“When you go to a friend’s house, and let’s say you guys are going to order food, they’re kind enough to always get that pepperoni and the cheese pizza. I cannot tell you how many times, for whatever reason, the cheese pizza always goes first,” Balic said. “There’s always pepperoni pizzas left. It’s like, ‘Dude, you literally know I cannot eat this.’ If you don’t like the pepperoni, peel it off. If I do it, it’s against my religion, it’s against one of my principles.”

Emina Muratovic, double-major in marketing and sports business at Saint Louis University, said her family is relatively balanced when it comes to both American and Bosnian culture. Muratovic used the word “split” to describe the cultural contrasts in her household.

Muratovic’s family cooks Bosnian food only a few days out of the week. However, Muratovic said her brother and father have the traditional Bosnian interest in soccer. Language is also an example Muratovic gave of balancing two cultures in the household.

“My parents will speak Bosnian to me, and I don’t even realize it, but I’ll respond in English,” Muratovic said. “My younger siblings speak in English a lot because that’s how they talk at school and with their friends. But my parents will push us to speak Bosnian a lot, so that will offset it sometimes.”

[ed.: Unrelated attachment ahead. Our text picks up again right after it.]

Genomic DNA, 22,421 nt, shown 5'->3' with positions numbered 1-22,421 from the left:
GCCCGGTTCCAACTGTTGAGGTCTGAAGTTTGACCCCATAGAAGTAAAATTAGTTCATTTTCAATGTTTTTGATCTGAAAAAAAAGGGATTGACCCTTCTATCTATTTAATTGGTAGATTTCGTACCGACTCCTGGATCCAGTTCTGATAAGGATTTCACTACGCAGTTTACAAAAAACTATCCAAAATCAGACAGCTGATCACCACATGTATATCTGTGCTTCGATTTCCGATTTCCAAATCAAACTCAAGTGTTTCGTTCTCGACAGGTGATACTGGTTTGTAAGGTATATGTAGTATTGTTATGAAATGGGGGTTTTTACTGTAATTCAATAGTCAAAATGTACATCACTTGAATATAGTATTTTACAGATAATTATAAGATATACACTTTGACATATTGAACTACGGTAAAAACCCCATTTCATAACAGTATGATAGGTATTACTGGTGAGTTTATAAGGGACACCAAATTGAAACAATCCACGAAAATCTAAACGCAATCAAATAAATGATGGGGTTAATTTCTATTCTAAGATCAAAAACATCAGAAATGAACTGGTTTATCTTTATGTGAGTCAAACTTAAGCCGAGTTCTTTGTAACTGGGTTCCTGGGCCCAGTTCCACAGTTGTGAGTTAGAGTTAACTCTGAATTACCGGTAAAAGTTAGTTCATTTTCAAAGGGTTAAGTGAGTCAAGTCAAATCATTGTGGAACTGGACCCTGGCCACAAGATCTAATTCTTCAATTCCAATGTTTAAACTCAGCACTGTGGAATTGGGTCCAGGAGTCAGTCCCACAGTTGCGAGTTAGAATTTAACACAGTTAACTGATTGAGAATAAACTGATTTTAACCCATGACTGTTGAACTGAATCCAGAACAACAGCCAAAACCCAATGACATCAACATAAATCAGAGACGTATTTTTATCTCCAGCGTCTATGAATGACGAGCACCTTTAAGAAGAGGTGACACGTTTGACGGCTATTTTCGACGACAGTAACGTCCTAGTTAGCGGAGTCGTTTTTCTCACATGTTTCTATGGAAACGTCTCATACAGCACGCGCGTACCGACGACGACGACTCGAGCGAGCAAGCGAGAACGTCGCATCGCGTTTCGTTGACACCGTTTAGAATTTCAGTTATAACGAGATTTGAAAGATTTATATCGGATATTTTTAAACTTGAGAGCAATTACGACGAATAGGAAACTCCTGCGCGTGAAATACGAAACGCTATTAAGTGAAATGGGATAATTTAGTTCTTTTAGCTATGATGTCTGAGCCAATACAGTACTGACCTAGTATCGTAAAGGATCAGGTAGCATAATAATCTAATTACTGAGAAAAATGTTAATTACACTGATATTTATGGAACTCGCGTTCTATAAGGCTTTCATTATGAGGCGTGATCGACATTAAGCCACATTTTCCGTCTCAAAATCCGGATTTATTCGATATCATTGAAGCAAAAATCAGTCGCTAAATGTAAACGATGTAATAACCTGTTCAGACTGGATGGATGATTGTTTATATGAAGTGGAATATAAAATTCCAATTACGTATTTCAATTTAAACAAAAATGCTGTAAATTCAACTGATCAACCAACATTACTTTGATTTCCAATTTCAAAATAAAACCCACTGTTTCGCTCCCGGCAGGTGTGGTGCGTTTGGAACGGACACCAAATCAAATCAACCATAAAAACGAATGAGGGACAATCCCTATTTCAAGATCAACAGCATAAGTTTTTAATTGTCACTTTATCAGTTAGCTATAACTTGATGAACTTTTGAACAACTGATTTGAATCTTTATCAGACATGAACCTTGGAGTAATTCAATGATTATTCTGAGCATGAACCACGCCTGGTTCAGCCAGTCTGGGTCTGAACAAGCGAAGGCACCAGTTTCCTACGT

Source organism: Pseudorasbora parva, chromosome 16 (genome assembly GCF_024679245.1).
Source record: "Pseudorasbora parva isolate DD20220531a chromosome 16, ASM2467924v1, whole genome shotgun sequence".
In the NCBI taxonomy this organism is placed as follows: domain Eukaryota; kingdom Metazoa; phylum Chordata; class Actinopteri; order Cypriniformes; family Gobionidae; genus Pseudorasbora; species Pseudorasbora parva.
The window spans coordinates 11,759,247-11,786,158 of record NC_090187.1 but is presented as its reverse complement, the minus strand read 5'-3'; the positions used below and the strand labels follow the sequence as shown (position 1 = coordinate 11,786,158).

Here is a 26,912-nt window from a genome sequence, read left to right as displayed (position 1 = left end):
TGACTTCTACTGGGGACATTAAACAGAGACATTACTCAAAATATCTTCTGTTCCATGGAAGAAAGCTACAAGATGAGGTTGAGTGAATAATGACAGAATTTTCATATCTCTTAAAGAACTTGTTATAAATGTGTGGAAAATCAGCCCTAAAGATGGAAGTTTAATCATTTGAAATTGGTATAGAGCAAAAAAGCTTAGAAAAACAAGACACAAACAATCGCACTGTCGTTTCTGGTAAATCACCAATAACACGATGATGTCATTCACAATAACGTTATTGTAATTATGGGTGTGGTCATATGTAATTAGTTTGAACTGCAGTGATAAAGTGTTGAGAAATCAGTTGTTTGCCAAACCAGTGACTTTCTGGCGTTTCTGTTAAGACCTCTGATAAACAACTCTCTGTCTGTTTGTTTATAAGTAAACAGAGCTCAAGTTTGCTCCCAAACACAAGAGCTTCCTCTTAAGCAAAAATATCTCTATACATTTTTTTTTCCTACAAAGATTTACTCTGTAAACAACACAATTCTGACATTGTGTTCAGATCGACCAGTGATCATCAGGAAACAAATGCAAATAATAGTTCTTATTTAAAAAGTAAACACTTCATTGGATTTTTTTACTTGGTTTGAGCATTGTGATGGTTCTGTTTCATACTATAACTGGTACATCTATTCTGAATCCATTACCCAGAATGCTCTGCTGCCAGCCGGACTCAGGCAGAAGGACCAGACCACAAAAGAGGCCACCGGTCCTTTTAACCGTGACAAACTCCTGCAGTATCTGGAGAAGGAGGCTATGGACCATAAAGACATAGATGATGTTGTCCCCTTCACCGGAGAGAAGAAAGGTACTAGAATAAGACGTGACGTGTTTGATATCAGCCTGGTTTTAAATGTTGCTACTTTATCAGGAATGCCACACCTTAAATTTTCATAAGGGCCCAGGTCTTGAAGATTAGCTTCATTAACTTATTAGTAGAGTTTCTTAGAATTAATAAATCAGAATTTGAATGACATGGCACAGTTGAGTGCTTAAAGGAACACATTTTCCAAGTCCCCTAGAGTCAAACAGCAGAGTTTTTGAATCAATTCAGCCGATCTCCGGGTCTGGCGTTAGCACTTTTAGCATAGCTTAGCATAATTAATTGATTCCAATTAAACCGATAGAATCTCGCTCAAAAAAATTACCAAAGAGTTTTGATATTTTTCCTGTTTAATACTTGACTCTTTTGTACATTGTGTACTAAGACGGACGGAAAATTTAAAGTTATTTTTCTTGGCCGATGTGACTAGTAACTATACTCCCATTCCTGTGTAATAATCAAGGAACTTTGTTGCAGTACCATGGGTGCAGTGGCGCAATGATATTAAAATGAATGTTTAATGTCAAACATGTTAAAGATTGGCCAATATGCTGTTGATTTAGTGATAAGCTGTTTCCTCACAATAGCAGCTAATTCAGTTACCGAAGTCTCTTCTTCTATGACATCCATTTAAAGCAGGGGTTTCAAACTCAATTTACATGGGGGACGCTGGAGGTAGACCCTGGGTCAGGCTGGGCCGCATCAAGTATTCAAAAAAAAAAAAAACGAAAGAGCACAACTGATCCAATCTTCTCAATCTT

Muratovic said she mostly feels like she must choose between two identities when she is with her American friends. She said she feels her American side comes out more when she is with them.

“It’s really hard explaining the Bosnian culture and tradition to them when it comes to curfew times and explaining where I’m going [to my parents],” Muratovic said.

Sichling said identity and identity work is an interactional dynamic, shifting and changing based on the social context.

Emina Muratovic stands for a photo in St. Louis. Photo contributed by Emina Muratovic.

“Identity is … a question about who you are in the world, but it is also a question of who the other person is,” Sichling said. “It’s not this fixed thing, but it’s an interactional dynamic where who I am and what I represent depends just as much on who I’m interacting with.”

For most first-generation Bosnian-Americans, trips to Bosnia highlight their American identity, because they are easily identifiable as being from America, mostly by how they speak.

According to Balic, Bosnian natives can immediately tell if someone was raised in the United States. Though their heritage is Bosnian, they are considered American because they have lived there for their entire lives.

Also, because Bosnian towns tend to be small and close-knit, the residents are familiar with one another.

“My American identity shows a lot, because everyone knows everyone there. So, when you’re there, it’s kind of obvious you don’t belong,” Muratovic said. “Even though you’re Bosnian, you fit right in … but you don’t.”

According to Sichling, there is also a tension among how first-generation Bosnian-Americans feel about their American identity in the United States. Unique cultural traditions involving family, religion, and food can be reasons for ethnic-heritage groups to feel a lack of belonging.

“There’s one kid who summarized it when he said, ‘I do American things, I drive an American car, I have an American passport but I’m not a citizen.’ When actually, that is not true. But I think what he was talking about is, there is a much deeper and layered meaning to what it means to belong to a U.S. society,” Sichling said. “He is able to fit in but he doesn’t feel like he completely belongs.”